Rolls-Royce, the engineering giant, is joining the race to build the next generation of energy storage “batteries” using the same material originally designed for hard-wearing contact lenses.
The FTSE 100 group said it will work with Superdielectrics, a research company, to use the material to challenge the dominance of traditional batteries.
Early studies with the universities of Surrey and Bristol have shown that the new polymer can create a capacitor, or energy storage, which is between 1,000 to 10,000 times more effective than existing materials. This “supercapacitor” could provide the bridge between systems which are quick to charge and quick to release small amounts of energy and those, such as lithium-ion batteries, which are slow to charge but last longer. It could allow electric vehicles, for example, to charge up fully within a few minutes and last as long as today’s electric cars.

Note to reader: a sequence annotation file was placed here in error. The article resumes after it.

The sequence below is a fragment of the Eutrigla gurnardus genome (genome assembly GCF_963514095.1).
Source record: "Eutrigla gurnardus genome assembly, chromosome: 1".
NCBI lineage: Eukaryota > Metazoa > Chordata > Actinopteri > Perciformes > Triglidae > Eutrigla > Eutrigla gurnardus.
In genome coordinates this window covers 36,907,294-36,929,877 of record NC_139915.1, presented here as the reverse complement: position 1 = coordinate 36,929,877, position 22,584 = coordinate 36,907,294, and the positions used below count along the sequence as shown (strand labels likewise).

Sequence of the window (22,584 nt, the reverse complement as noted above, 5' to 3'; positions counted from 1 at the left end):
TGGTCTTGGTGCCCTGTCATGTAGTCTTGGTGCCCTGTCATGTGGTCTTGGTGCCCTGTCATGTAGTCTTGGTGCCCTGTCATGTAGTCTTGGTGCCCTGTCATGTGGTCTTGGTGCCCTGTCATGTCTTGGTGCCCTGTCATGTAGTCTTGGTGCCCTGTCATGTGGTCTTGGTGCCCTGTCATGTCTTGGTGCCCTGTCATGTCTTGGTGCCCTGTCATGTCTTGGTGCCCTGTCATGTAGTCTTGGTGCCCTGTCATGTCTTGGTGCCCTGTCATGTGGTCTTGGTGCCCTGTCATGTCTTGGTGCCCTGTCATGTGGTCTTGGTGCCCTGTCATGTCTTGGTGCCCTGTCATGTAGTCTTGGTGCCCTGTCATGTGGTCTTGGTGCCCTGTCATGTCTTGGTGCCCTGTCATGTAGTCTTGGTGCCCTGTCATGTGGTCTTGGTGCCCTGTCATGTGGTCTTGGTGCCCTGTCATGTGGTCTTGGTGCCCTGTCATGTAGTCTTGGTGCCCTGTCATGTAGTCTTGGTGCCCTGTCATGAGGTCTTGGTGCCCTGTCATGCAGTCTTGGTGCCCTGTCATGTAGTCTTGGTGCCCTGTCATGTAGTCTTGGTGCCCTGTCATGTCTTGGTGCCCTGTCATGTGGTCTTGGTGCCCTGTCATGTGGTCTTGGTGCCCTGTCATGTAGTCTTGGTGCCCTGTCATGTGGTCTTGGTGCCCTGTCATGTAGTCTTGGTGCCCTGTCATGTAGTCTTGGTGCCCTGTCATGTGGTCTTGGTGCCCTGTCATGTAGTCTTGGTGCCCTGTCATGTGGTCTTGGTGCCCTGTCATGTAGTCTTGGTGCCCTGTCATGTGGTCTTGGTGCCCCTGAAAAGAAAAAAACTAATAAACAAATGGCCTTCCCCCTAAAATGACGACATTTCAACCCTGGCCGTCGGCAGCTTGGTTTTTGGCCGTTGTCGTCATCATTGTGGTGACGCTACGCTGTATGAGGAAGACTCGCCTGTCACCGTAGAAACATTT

Dave Smith, Rolls-Royce technology boss, said: “We believe that electrification will play an increasingly important role in many of our markets over the coming years and by working with partners on potential new technologies for energy storage we can ensure that Rolls-Royce is well positioned to take advantage of new developments,” he said.
The deal, to be announced today, comes just weeks after Warren East, the Rolls-Royce boss, told analysts: “Electrification is an inescapable trend in industrial markets today. And that includes in aerospace, in due course, but it’s actually present today in many of the markets that we serve through our power systems business.”
The group is also hoping to pioneer small-scale modular nuclear reactors which could be built at a fraction of the cost of traditional giant nuclear plants.